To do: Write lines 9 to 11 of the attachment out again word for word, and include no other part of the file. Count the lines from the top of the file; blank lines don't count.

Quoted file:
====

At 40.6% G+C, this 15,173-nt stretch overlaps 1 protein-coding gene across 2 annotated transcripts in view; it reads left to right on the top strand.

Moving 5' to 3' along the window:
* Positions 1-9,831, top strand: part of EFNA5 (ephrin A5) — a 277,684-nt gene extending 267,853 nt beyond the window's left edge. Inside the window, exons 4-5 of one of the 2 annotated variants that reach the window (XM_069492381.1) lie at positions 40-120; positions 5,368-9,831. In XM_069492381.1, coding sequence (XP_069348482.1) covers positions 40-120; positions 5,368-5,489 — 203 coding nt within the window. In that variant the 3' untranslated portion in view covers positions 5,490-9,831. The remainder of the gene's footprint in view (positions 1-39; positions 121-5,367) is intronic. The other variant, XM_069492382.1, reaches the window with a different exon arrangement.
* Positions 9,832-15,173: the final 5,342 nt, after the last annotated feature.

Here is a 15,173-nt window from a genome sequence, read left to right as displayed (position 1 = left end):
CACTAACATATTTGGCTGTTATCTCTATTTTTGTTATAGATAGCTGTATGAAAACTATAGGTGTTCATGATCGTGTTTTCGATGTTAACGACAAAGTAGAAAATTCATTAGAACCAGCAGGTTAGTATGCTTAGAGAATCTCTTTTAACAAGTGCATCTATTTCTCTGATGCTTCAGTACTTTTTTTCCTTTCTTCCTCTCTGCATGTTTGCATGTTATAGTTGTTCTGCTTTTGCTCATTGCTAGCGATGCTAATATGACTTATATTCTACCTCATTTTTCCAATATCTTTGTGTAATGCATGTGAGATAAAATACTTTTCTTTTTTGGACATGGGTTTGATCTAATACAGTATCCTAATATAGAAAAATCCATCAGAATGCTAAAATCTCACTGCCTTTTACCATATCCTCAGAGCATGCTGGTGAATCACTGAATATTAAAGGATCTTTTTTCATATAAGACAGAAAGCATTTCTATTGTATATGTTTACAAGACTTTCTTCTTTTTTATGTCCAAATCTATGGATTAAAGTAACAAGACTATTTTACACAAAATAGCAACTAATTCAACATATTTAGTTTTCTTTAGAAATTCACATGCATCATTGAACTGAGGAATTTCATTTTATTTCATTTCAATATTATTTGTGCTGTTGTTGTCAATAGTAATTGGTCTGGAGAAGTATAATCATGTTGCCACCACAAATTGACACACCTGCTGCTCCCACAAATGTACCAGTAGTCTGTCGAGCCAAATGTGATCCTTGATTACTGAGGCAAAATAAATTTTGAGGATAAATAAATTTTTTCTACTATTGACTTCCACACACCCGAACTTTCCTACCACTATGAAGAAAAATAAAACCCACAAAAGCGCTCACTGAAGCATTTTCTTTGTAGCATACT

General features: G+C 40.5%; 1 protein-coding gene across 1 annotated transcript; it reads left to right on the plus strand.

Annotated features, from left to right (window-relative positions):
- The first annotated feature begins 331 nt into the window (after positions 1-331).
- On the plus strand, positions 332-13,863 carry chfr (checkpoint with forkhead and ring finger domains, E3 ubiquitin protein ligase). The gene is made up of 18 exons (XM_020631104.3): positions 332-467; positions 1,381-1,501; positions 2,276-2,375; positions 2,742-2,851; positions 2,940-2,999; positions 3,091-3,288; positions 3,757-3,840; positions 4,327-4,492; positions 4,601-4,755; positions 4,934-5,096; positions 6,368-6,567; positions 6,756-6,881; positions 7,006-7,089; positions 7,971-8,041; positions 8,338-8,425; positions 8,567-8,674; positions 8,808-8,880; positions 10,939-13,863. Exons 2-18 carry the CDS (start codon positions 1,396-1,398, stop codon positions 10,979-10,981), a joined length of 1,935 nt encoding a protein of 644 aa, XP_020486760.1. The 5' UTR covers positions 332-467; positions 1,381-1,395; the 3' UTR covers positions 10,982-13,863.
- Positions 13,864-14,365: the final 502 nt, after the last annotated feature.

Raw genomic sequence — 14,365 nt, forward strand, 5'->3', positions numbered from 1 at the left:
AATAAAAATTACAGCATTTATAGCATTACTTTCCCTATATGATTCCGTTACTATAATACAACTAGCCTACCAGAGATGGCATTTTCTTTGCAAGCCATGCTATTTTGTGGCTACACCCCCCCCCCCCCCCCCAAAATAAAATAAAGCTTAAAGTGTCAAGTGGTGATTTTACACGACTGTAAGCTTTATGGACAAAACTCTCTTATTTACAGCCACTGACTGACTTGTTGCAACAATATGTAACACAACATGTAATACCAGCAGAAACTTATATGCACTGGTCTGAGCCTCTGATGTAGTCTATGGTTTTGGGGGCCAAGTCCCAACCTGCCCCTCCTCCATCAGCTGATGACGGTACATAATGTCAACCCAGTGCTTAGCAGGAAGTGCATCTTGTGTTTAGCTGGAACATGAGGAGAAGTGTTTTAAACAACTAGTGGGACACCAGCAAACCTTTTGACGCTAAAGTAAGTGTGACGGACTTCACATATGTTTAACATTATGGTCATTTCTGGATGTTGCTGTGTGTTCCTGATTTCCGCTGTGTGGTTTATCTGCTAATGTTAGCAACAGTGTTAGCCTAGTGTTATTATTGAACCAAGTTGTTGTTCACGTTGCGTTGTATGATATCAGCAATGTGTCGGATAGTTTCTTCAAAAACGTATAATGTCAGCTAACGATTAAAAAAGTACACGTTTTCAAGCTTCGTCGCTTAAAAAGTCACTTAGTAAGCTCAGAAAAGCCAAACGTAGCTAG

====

- The first annotated feature begins 331 nt into the window (after positions 1-331).
- On the plus strand, positions 332-13,863 carry chfr (checkpoint with forkhead and ring finger domains, E3 ubiquitin protein ligase). The gene is made up of 18 exons (XM_020631104.3): positions 332-467; positions 1,381-1,501; positions 2,276-2,375; positions 2,742-2,851; positions 2,940-2,999; positions 3,091-3,288; positions 3,757-3,840; positions 4,327-4,492; positions 4,601-4,755; positions 4,934-5,096; positions 6,368-6,567; positions 6,756-6,881; positions 7,006-7,089; positions 7,971-8,041; positions 8,338-8,425; positions 8,567-8,674; positions 8,808-8,880; positions 10,939-13,863. Exons 2-18 carry the CDS (start codon positions 1,396-1,398, stop codon positions 10,979-10,981), a joined length of 1,935 nt encoding a protein of 644 aa, XP_020486760.1. The 5' UTR covers positions 332-467; positions 1,381-1,395; the 3' UTR covers positions 10,982-13,863.
- Positions 13,864-14,365: the final 502 nt, after the last annotated feature.